If you are planning on separating from your current spouse in the near future, you're undoubtedly worried about a variety of issues. Although you may feel somewhat overwhelmed at this time, it's essential that you keep in mind that one of the best things that you can do to ensure a happy and secure future is to take steps now to protect your credit rating. Unfortunately, many people end with ruined credit in the aftermath of divorce. Following are three ways divorcing spouses can circumvent that scenario.
Make Existing Payments on Time
It can be very easy in the time leading up to divorce to forget about making payments on credit card bills and loans or to otherwise behave in a financially unsound manner. Some people even feel that they are somehow getting back at their soon-to-be exes if they fail to make scheduled payments. Keep in mind that until your obligations are separated, your credit rating is still linked to that of your partner. If you are making payments from your own private account rather than from funds held in common, be sure to keep careful records in case you need them to establish primary ownership of certain items through the courts.
Get a Credit Card in Your Own Name
If you don't already have a major credit card in your own name, apply for one as soon as possible rather than waiting until your divorce is final. This is the first step in building your own credit history. Be sure to use this card judiciously and never fail to make each payment in full and on time. You should also establish a bank account in your own name at this time if you do not already have one.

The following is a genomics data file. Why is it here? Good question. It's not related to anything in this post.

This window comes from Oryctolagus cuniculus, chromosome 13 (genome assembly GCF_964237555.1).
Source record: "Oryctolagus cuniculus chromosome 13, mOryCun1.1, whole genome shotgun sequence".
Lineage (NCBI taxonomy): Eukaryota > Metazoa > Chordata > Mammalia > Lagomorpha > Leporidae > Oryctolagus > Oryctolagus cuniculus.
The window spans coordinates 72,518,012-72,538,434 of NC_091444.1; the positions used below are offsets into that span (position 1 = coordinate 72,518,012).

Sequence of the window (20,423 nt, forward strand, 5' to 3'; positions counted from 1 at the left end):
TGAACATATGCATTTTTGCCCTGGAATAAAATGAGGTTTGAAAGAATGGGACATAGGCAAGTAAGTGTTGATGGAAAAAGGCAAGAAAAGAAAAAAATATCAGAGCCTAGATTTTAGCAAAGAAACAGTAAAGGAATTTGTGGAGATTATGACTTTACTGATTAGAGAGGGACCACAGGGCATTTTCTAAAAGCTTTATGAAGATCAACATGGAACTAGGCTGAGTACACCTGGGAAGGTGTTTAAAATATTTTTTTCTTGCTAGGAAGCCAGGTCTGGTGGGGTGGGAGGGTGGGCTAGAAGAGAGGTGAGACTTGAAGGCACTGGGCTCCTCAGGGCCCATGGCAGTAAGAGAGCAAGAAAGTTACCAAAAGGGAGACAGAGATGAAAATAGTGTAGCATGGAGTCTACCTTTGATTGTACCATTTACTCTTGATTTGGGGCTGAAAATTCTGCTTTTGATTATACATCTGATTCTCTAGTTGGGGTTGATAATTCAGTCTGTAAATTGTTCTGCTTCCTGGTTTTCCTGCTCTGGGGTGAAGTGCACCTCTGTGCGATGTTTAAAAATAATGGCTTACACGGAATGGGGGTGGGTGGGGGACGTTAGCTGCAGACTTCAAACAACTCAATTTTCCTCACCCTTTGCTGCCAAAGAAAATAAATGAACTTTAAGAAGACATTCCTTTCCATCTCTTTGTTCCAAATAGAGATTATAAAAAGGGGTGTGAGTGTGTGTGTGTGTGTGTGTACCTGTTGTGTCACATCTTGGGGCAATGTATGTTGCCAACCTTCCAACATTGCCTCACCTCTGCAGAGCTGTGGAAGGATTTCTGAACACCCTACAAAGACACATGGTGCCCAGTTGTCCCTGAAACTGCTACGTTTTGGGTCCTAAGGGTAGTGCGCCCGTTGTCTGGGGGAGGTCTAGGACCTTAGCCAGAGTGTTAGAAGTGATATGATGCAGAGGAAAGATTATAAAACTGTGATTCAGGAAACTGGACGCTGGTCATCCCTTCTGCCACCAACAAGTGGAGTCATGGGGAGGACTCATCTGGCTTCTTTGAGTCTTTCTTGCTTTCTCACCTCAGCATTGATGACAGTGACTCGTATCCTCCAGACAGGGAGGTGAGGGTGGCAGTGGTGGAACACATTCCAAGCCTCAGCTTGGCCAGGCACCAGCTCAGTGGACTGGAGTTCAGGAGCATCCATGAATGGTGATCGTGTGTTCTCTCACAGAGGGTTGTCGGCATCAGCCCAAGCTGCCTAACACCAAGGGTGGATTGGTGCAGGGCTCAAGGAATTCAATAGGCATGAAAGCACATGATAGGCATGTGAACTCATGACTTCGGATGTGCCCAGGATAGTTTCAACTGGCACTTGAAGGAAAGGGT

Close Joint Accounts ASAP
Closing joint accounts and distributing the funds equitably should be done if at all possible. However, financial institutions require that all outstanding debt either be transferred to you or your spouse or paid in full before the account can be closed, and many institutions require that your spouse agree to close the account. Because this can be complicated, it's best that you obtain and follow the advice of an experienced family law attorney, such as Robert L. Flanagan, when dealing with the details of closing joint accounts.
Many people fail to realize that simply being issued an divorce decree does not absolve them from financial obligations incurred during the course of the marriage. It's best to get your financial affairs in order before your divorce is finalized in order to prevent any unexpected surprises.